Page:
What Clint Frazier is doing to convince Yankees not to trade hi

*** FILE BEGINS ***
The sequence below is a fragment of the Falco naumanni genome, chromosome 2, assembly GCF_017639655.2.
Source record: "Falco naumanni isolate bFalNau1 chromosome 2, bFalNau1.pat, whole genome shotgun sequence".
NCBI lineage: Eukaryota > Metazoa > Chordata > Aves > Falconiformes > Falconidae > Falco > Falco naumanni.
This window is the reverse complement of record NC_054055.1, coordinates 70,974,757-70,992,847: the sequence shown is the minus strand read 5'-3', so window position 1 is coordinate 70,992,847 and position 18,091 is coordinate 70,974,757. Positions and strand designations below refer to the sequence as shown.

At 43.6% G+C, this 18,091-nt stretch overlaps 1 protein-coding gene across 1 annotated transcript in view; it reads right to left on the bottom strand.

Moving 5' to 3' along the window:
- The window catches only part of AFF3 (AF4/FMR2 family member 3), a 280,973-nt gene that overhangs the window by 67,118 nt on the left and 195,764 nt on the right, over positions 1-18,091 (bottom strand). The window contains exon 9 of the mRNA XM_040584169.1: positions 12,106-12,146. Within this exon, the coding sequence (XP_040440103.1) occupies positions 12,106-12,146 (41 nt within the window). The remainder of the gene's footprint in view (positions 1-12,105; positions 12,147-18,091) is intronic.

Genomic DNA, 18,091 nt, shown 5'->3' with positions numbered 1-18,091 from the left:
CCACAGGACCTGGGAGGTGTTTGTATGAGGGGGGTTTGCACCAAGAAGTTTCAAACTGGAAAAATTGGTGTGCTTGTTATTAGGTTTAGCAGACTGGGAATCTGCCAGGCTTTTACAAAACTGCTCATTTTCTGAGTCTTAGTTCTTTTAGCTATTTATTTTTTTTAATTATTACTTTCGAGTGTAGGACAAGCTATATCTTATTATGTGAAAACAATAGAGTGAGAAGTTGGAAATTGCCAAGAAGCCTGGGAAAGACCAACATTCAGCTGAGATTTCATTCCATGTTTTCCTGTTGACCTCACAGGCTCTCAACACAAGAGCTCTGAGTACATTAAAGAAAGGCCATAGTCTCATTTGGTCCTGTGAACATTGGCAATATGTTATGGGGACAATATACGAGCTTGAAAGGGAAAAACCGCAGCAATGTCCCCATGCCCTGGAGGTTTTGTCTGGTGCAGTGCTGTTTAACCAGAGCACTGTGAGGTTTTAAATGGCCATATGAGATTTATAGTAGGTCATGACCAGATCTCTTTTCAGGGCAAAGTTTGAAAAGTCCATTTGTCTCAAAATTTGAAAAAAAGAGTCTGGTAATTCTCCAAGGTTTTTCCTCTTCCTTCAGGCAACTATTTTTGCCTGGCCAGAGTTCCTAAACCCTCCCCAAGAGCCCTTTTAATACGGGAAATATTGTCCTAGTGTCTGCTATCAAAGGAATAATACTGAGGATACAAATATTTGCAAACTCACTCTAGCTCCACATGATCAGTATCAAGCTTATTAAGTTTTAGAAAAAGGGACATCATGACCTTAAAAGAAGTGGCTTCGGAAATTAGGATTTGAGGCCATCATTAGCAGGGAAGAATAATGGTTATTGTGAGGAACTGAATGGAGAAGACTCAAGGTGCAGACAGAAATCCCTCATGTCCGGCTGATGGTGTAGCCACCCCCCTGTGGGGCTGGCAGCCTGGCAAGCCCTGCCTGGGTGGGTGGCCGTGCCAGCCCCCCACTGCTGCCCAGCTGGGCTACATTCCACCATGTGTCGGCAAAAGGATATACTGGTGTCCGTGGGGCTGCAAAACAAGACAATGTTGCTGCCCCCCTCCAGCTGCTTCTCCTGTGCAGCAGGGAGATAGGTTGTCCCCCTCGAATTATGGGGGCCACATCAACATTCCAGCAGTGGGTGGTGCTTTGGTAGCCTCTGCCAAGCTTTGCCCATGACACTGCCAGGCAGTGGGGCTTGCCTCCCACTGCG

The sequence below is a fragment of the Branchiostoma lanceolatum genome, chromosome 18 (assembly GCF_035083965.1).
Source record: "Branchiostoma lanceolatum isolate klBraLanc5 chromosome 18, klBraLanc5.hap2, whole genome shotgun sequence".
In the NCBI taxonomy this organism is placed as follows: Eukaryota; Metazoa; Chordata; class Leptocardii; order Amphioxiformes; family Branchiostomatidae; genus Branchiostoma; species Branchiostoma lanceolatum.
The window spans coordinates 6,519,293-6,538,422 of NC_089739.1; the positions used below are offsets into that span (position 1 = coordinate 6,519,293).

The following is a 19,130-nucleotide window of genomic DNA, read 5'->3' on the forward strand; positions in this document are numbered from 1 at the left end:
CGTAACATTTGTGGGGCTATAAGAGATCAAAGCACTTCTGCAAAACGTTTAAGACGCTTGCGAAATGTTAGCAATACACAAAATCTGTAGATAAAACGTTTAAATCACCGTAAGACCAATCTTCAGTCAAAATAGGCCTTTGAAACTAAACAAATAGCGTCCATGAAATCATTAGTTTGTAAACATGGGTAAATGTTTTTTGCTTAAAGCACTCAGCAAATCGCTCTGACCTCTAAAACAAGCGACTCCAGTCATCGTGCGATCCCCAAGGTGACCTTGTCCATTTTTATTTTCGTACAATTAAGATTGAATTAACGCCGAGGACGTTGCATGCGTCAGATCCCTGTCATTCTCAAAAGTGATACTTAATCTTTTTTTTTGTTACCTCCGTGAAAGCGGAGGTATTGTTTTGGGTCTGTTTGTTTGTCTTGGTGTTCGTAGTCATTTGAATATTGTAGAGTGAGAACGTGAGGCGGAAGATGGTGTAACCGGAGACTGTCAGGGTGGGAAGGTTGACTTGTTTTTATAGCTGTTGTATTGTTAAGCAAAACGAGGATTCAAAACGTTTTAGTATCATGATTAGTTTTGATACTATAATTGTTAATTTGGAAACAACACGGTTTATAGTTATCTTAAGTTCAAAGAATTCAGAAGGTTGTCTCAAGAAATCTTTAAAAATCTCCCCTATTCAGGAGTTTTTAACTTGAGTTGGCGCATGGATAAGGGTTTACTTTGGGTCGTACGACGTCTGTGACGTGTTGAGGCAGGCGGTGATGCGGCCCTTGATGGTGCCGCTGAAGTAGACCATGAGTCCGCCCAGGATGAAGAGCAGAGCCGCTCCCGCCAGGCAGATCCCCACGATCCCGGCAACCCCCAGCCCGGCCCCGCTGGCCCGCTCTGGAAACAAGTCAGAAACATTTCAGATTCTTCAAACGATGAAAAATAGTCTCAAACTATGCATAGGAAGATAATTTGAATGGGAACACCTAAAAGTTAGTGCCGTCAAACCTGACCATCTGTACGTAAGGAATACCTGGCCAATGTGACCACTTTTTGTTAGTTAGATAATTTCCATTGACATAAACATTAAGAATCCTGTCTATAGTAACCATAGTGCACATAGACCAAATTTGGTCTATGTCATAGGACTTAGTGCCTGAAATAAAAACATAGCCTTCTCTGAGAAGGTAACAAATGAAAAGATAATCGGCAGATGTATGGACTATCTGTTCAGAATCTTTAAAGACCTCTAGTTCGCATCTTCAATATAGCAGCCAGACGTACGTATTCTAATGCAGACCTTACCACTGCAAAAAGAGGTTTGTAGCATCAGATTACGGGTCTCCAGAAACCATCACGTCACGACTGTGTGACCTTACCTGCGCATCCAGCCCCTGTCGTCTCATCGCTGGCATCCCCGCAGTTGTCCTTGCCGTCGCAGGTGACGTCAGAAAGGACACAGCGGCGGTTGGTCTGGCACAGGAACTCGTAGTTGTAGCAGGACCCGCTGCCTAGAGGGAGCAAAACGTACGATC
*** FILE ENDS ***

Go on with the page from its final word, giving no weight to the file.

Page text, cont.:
• TAMPA -- A changed Clint Frazier spent a few minutes talking to reporters in the Yankees clubhouse Friday morning, and the biggest difference from last year to this year had nothing to do with his buzz cut not allowing a single strand of his orange hair to be seen around the black ball cap that he was wearing backwards. It was obvious that the second-year outfielder matured a whole lot during the 2017 calendar year, which was a whirlwind roller coaster ride pretty much from start to finish Cheapest Cigarettes In The World. When you talk to Frazier now, he's still as entertaining as ever mixing honesty with unscripted one-liners in that soft-spoken voice of his, which comes off as one part Georgia charm, one part comedy. But he was humbled last season living through hair-gate, the accusation that he asked for Mickey Mantle's retired number, going from having a great first month as a big leaguer in July to struggling and getting hurt, and then dealing with an offseason filled with trade rumors after the Yankees acquired 2017 NL MVP Giancarlo Stanton from Miami Newport Cigarettes Official Website. "I think the biggest thing that was harmful for me coming here was my whole life I've been used to the spotlight being on me Price Of Marlboro Cigarettes," Frazier said. "And when it's not, how was a reacting in a sense, it looked like I was acting out in a way and trying not to be part of the group. But in reality, I was just trying to be myself. "I stepped on people's toes and I'm not going to do that this year Buying Cigarettes Online. I cut my hair. I actually cut my hair once a week in the offseason, so I enjoy how it looks right now. I'm getting it cut (this weekend), so we're not going to have stories with that. "I do have some fun that comes across as immature to people, but in reality I needed to go through some of the struggles that I did last year to be ready for this year." Frazier feels ready even though he hit just .231 as a rookie with four homers and 17 RBIs in 39 games, and he really, really wants to prove it playing for the Yankees, not against them. Frazier tweeted that over the winter and says he even had people whisper it to Yankees GM Brian Cashman, who now has a surplus of standout corner outfielders in superstars Aaron Judge and Stanton, long-time starter Brett Gardner and Frazier. "I want to be here and I want to let it be known that I want to be here, which is why I was tweeting some of the things," Frazier said. "I don't want to get beat by this group. I don't want to play against this team. "I'm just glad that I made it to spring and now I get the chance to show everything that I worked on this offseason." Frazier is so desperate to stay a Yankee that he campaigned to new manager Aaron Boone on Friday to give him a shot to play center this spring so that he can compete with starter Aaron Hicks and Jacoby Ellsbury. Frazier told Boone, "Don't get too caught up in the advance metrics. Just use the eye test. You've got some throwback in you, so make sure that you give me the chance." "He said he would," Frazier responded before adding Newport Cigarettes Price, "At least, he shook his head, so I don't know what that meant." "I played more center in my career than I have the corners," Frazier went on. "I know I can go out there and catch the ball. It's just a matter of getting the opportunity. I want to play. I'll do whatever it takes." Frazier probably knows that barring an injury to another outfielder, he's a longshot to open the season with the Yankees. Even if the Yanks find a taker for Ellsbury, they'd probably want Frazier being a regular in Triple-A rather than being a platoon or bench player in the big leagues. "My eyes are not set on Triple-A," Frazier said. Frazier's best shot to see regular time in the majors this season probably would be if the Yankees traded him. He heard the rumors over the winter, one of which had him going to Pittsburgh for pitcher Gerrit Cole, who instead was dealt to Houston. "Where there's smoke, there's fire, but a lot of these people who say that trades are about to happen, a lot of them fell through," Frazier said. "So you never really know. I'm just going to wait for the phone call if it happens, just like I did last time." Frazier was drafted fifth overall by Cleveland in 2013, then traded to the Yankees on July 31, 2016 in the deal that sent All-Star reliever Andrew Miller to the Indians. Changing organizations meant Frazier had to cut off his beloved long locks to follow the Yankees' appearance code. While he did so, Frazier made it seem as if he was protesting last spring by keeping his hair long enough on top that he could wear a man bun. That led to veteran pitcher CC Sabathia not shaving for a spring game and then 2017 manager Joe Girardi telling Frazier that his hair had become a distraction. All of that was a lesson learned. "The attention that I was getting on things that weren't important . it was a matter of refocusing on what was important," Frazier said. "I don't want people to talk about my hair. I want people to talk about my game. "I want to talk about how I play and who I am as a person and what kind of impact I have on the team inside the clubhouse and outside. So as long as I can make sure the attention is on the right things and not the wrong things, I think I'll be good moving forward."
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